Trail of tiers: How Procter & Gamble made cheap, new products to buck the recession
When Procter & Gamble reported its third quarter earnings last week, reporters rushed out stories attributing the company's recent lowering of prices to a supposed company-wide plan to slash prices and gain market share as the world emerges from the Great Recession. It's true that prices of specific items in some markets may have changed, but the explanation is hardly that simple.
"The reality is that this is an enormous company," says Barclay's analyst Lauren Lieberman, who says there are price increases and decreases happening all over the markets P&G (PG, Fortune 500) competes in. The rationale goes back to pre-crisis 2008, when inflation in Central and Eastern Europe was still climbing. To offset that inflation, Procter & Gamble logically raised prices there.
But by the Spring of 2009, the worldwide recession had halted the inflation that caused the company to raise prices. Still, when Procter & Gamble reported third quarter results, it had already reaped as much as $1.4 billion from these price hikes, according to UBS analyst Nik Modi.
Lower prices? Yes. Price cuts? No.
In July of 2009, Procter & Gamble executives made clear that prices in some markets would be reduced to account for currency changes, but that the net impact would be that prices would stay higher than they were before the recession hit. According to Modi, P&G's third quarter of 2010 results reflected price cuts of $200 million. Even with the reductions, that bears out the company's plan: stop cutting prices on established brands, and create new, cheaper ones, to serve markets that can't afford to pay the P&G premium.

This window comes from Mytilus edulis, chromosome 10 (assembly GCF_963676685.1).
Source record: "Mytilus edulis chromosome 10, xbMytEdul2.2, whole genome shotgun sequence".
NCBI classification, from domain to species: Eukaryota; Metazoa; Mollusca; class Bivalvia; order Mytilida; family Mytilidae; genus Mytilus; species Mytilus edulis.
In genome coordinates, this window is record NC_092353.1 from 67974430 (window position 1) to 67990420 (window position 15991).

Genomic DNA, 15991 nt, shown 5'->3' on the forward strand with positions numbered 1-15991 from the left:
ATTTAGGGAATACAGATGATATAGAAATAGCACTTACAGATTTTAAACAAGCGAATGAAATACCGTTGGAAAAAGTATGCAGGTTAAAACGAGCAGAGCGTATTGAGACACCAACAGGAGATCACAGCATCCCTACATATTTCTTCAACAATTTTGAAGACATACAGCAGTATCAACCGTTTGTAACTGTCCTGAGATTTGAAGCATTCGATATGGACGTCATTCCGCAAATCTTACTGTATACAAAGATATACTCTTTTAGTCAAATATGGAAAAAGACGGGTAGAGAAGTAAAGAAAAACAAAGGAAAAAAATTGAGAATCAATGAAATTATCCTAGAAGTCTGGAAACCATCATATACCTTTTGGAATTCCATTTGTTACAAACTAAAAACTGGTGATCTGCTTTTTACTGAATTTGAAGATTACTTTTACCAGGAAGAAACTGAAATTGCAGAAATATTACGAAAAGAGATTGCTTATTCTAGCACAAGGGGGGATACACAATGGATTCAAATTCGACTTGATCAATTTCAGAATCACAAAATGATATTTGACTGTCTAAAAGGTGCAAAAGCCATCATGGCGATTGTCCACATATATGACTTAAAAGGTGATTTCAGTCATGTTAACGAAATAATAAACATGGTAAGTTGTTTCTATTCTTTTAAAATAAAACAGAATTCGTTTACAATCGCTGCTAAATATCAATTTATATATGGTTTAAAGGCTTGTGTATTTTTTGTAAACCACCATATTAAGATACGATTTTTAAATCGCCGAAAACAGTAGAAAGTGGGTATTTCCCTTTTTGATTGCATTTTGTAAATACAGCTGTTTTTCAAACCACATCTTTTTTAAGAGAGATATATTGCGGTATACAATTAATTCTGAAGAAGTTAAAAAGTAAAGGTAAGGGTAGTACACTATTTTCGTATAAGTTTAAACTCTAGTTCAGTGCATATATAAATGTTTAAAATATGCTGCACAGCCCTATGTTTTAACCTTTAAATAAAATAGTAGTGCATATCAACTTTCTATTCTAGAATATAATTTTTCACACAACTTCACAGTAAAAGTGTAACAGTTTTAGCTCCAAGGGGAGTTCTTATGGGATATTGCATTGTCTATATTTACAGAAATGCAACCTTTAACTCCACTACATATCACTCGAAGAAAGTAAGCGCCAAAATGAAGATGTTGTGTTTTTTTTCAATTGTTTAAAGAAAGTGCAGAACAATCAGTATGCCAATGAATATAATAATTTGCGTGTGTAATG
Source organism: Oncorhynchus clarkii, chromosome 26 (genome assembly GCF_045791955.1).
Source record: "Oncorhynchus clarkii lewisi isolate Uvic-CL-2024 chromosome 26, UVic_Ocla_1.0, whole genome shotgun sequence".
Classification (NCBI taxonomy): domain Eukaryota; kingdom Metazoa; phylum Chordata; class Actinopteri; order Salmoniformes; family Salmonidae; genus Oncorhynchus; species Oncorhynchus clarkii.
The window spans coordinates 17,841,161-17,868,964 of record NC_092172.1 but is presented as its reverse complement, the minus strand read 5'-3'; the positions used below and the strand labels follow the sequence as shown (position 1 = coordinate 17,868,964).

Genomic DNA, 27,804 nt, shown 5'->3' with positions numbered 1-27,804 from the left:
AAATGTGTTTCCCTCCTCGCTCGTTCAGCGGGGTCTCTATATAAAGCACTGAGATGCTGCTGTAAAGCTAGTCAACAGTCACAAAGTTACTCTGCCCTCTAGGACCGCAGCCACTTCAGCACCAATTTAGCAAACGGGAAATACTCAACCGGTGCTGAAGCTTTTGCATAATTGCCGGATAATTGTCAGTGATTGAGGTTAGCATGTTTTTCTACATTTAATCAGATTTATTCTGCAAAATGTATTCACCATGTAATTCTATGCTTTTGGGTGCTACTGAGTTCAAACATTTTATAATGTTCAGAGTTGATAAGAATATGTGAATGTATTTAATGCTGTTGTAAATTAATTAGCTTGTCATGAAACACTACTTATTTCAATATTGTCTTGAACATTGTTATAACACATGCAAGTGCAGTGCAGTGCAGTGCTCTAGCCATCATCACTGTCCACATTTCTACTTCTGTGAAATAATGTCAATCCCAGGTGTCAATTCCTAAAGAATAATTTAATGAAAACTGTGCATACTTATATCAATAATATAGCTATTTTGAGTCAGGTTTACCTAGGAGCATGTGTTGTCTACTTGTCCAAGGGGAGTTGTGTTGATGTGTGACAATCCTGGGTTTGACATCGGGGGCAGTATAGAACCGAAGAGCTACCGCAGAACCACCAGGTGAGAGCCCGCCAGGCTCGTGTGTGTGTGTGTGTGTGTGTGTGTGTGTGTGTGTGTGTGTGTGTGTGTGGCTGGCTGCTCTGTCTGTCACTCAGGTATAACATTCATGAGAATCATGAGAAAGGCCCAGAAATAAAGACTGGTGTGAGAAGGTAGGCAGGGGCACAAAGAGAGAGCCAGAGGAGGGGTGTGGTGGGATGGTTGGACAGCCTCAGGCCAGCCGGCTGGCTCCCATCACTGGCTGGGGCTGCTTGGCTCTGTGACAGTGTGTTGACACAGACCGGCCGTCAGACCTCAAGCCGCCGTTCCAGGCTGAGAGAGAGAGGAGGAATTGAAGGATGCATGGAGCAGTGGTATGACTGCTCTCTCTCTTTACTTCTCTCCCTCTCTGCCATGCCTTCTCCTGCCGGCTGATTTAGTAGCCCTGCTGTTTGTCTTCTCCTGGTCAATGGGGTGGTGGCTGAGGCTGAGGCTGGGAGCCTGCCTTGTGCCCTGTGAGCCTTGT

Procter & Gamble's new CEO, Bob McDonald, put into motion the plan in order to bring a wider range of consumers to P&G products at lower price points. McDonald then adjusted the pricing of existing products to reach the higher and lower ends of the market. According to Lieberman, this is a strategy that the company has been working toward for the better part of the decade; it's only now coming to fruition under McDonald's leadership.
Why Tide Naturals is cheaper than Tide
To compete with companies like Unilever (UN) and Colgate-Palmolive (CL, Fortune 500) in India, China and other emerging markets, Procter & Gamble created products like Tide Naturals that cost less to make than traditional Tide, and sell at lower price points. The stratification in the product line allows Procter & Gamble to compete for those lower-income consumers, thereby helping the company sell more units and continue to grow.
In essence, P&G is adopting the same strategy car companies, computer makers and designer clothing makers have used for decades: create a wide variety of branded products at a variety of price points to give every potential customer a chance to buy from your company, whether they can afford your top-of-the-line product, or not.
Tiers aren't just for trade-ups anymore
"Touching more consumers is not just marketing jargon," JPMorgan Chase analyst John Faucher wrote in a recent note to investors. "Procter & Gamble needs to broaden its product portfolio to reach lower-income consumers. Trade-up can exist going forward, but off a much lower base." In essence, the tiered product offerings aren't just there to 'graduate' consumers to the premium brand-they may be the only product that consumer can ever afford to buy.